Lower 9th Ward of New Orleans: Summer 2011

Travel is one of the highest forms of personal achievement I can feel in this life, and an experience to be treasured in this time period more grandly. Getting to see the world from another person or people’s point of view is something only recently made so easy to do, through the simple transfer of one’s physicality to another place in geography. I mark these treasures onto my very soul, as if checking items of a list. A point in landscape becomes another place in time, due directly to time zones, indirectly within a certain state of mind, or in this case, forcefully via remnants left behind. New Orleans holds in its heart a place now relevant and special to a greater spacial continuum than ever before. The Lower 9th Ward of NOLA is where the mark of Hurricane Katrina’s destruction was left most visible, like an ugly tattoo painfully drawn in a blur during a youthful evening sure to become a mistake later. This is where we passed through on our way to the 4-day festival of Bonnaroo, which means really good times in Cajun.

Driving through the main city gave few signs that anything was amiss. People walked their dogs, drove on well-paved roads, sat in the thick humidity on front porches.

When we passed over this bridge into the Lower 9th Ward we began to see the signs of havoc caused by Katrina over 5 years ago.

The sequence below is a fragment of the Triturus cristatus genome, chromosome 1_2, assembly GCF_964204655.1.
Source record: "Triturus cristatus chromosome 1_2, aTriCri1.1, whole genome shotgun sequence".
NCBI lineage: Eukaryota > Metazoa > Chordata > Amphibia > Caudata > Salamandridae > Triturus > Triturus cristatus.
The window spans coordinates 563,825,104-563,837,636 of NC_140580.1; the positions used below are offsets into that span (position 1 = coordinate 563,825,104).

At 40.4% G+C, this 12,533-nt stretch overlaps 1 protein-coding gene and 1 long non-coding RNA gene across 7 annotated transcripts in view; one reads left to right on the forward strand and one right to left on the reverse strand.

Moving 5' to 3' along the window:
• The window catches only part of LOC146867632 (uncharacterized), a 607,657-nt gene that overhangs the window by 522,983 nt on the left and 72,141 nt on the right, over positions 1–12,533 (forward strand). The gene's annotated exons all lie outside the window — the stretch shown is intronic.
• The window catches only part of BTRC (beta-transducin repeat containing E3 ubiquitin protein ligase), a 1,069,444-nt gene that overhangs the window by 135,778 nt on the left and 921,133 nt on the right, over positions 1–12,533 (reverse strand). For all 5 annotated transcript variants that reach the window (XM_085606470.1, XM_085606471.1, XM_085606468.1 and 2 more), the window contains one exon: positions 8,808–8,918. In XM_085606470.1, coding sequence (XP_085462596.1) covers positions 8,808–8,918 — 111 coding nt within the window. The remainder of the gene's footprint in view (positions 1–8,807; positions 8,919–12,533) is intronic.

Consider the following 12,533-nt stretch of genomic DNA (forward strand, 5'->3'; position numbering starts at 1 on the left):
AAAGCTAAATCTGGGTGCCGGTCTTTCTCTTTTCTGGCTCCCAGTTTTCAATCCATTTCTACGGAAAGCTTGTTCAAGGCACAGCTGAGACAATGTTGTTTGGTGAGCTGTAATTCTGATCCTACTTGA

More pictures of what we saw that day are on my Flickr: http://www.flickr.com/photos/57652151@N07/sets/72157629342325752/

While photographing this area, it was hard not to feel like an outsider, someone spared from everything most of the locals had seen and been through in recent years. I wanted to capture the state of things as they were — amazingly undealt with on some blocks, entirely. After five years of publicity, pain, and adversity, many still don’t have their homes intact. Even in the most desolate, damaged pockets of neighborhood, people live on.

 

What We Saw

Some sat on porches overlooking fields of yellow coneflowers growing out of the devastation; some chased free ranging chickens around the streets with scrap metal and glass underfoot; others just stared at us taking in their uniquely hellish views. Houses raised a whole story above ground, as if on stilts, were still ravaged, weeds now occupying the lower levels that were expected to withstand a natural calamity. Nature took back the manmade. The local church was shut down, barricaded, as the sunset poured an apologetic light onto its decaying walls.

All seemed to be coated in a settled chaos, but some locals held onto fairly bright spirits; one even gave us a friendly wave as we passed through. Others had chosen a different path, had long since turned their grief into drug addiction, and wandered with firey, glass eyes where they may have once strolled happily with family and friends. Getting back out of the neighborhood was relieving. I’d heard about the ruins of real estate, but I hadn’t understood the vibe of the area until basking in its sadness, despair, and tarnished but withstanding hopefulness.

The sadness of what I felt that day still tugs at my heart. I see why people want to help NOLA locals– because once you’re there, you see that the piles of rubbish are not rubbish at all — they are formerly houses, structures of community that individuals yearn for like home — like the state of “home” we all desire. But they can’t go back to theirs to lay their heads down at night. They’re scattered, waiting all over in a state of displacement. What a great American tragedy to let such a thing sit for so long.